Cautions: some violence, slang and minced oaths, brief mild sensuality, and mild ethical confusion
Sergeant York is the drawly, black-and-white story of backwoods Tennessean Alvin York, once a violent drunk, then a radically converted Christian pacifist, then, much to his dismay, a drafted soldier in France in 1918. Ultimately reconciling the use of force with obedience to God’s Word, Alvin goes on to take thirty-two German machine guns, kill twenty-eight enemy soldiers, and capture four officers and one hundred and twenty-eight troops—all on the same day, all by himself.
1941 | Howard Hawks | 129 min
Machine guns, shrapnel and bayonet fighting take out several men, though gore is at a minimum. A few of the deaths are more personal, but not emotionally intense.
Before his conversion, Alvin gets into a fight that results in destruction of property. This is resolved. His younger brother comes to fetch him with a gun in his hands.
At one point, Alvin contemplates killing a man in revenge. His wrong attitude is resolved, however.
Slang and Minced Oaths
I’ll be danged
I’ll be danged
I’ll be danged
I’ll be blowed
An American soldier refers to the Germans as “Heinies”.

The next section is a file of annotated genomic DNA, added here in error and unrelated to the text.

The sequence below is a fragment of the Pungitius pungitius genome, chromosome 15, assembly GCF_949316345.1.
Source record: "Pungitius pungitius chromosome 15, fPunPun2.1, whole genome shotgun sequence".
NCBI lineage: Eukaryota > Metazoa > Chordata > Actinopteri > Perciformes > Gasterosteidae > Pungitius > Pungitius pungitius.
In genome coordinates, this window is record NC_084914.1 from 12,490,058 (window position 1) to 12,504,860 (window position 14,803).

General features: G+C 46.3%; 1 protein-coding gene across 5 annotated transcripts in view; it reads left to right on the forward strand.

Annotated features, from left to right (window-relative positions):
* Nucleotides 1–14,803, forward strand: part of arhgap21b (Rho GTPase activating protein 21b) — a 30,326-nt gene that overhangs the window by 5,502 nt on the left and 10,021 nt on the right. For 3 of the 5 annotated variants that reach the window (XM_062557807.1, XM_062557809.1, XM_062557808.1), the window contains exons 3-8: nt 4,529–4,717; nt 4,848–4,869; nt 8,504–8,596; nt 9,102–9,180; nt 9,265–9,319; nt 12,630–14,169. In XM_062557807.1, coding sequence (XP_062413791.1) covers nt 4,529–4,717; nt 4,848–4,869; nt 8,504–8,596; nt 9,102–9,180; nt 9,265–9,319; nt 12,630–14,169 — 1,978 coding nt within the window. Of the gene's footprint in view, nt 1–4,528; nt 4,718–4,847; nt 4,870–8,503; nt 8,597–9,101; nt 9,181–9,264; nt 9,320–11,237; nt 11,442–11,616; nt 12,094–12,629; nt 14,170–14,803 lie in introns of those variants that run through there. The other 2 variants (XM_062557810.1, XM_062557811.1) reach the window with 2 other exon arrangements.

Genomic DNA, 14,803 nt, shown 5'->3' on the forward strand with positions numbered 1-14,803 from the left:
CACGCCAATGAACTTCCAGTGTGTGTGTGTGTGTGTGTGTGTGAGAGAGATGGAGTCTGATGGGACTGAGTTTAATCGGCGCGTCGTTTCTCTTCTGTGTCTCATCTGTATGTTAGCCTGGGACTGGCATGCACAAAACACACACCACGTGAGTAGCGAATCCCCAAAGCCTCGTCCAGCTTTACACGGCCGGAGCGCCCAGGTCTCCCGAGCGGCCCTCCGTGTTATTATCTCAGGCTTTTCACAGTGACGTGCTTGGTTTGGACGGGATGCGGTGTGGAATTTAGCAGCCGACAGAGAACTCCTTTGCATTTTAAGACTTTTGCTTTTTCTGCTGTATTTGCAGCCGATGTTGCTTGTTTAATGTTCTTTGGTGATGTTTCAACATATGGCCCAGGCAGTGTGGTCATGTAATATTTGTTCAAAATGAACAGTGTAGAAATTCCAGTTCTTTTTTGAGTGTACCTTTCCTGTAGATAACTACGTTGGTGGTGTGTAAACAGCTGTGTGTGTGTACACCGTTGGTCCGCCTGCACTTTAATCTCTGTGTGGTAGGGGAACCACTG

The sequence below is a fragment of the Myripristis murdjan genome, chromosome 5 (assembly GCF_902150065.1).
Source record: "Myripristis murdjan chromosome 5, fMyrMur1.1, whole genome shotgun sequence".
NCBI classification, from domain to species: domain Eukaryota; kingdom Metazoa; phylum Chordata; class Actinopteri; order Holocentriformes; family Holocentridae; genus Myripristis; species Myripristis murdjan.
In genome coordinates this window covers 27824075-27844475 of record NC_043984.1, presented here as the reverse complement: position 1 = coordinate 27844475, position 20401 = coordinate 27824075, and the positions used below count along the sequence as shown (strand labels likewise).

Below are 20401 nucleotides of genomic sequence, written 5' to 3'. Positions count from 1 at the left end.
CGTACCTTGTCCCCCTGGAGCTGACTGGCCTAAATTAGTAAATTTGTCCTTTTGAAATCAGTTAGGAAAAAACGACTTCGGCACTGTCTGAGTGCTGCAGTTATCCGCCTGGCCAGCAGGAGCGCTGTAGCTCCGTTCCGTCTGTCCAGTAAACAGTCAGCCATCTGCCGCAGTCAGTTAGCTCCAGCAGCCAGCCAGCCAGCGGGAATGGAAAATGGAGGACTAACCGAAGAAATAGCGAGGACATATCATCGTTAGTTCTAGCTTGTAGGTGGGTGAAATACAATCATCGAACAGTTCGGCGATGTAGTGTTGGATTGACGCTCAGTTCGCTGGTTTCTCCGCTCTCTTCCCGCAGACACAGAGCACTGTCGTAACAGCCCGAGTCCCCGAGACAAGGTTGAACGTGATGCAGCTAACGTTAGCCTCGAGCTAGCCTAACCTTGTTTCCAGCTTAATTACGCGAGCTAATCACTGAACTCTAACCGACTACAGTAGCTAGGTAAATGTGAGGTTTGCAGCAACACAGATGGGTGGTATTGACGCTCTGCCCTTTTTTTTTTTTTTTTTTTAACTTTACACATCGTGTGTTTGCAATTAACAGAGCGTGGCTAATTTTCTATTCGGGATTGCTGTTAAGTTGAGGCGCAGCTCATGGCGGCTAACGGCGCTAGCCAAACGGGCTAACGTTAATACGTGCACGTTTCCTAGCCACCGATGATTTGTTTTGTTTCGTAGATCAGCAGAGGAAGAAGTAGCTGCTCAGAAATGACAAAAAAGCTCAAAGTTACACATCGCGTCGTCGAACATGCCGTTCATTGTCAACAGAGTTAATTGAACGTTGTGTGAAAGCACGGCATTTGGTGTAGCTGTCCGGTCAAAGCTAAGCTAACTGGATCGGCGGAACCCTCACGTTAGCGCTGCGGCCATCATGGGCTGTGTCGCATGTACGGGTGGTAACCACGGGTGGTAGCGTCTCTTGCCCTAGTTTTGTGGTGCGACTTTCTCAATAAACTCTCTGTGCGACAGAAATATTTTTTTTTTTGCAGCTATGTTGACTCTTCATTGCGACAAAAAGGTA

Brief Mild Sensuality
An unmarried couple kisses a couple of times.
A girl shyly flirts with Alvin.
Couples are seen dancing in a non-sensual manner.
A side character finds a “big woman” attractive, and makes a joking comment about her.
A salesman peddles ladies’ bloomers.
Mild Ethical Confusion
The portrayal of Christianity in Sergeant York is positive, and usually theologically correct. There are, however, a few minor questionable statements.
An unconverted Alvin says that “Religion’s just got to come to a man,” (“religion” and “Christianity” are used as synonyms throughout the movie), as an excuse for his not seeking after God. The pastor appears to go along with it. The pastor also says that between Alvin and God, they’d have Satan beat. A prayer includes “Lord, if ye can.” The phrase “a little religion” is used.
When Alvin is faced with the draft, he tells his pastor, “War is agin’ the Book,” and the pastor agrees, though their perspectives seem to change later on.
It is said that Alvin’s church leaves each of its members to have any interpretation of the Bible they see fit, but it does not appear that any of the members hold heretical beliefs, or even very different beliefs from one another.
Alvin’s mother doesn’t condone his wild behavior before his conversion, but downplays it apparently for the sake of her own dignity. One person asks “who’s to blame him if he busts loose every now and then?”
The movie’s dedication to the faith “that a day will come when man will live in peace on earth,” could be taken a couple of different ways.
Sergeant York is based on a true story and is a faithful retelling of all the major events, though some details were altered.
Alvin and his friends are seen drinking and drunk, but this is portrayed negatively.
There is occasional smoking.
Alvin obtains a sixty-days note on a property deal.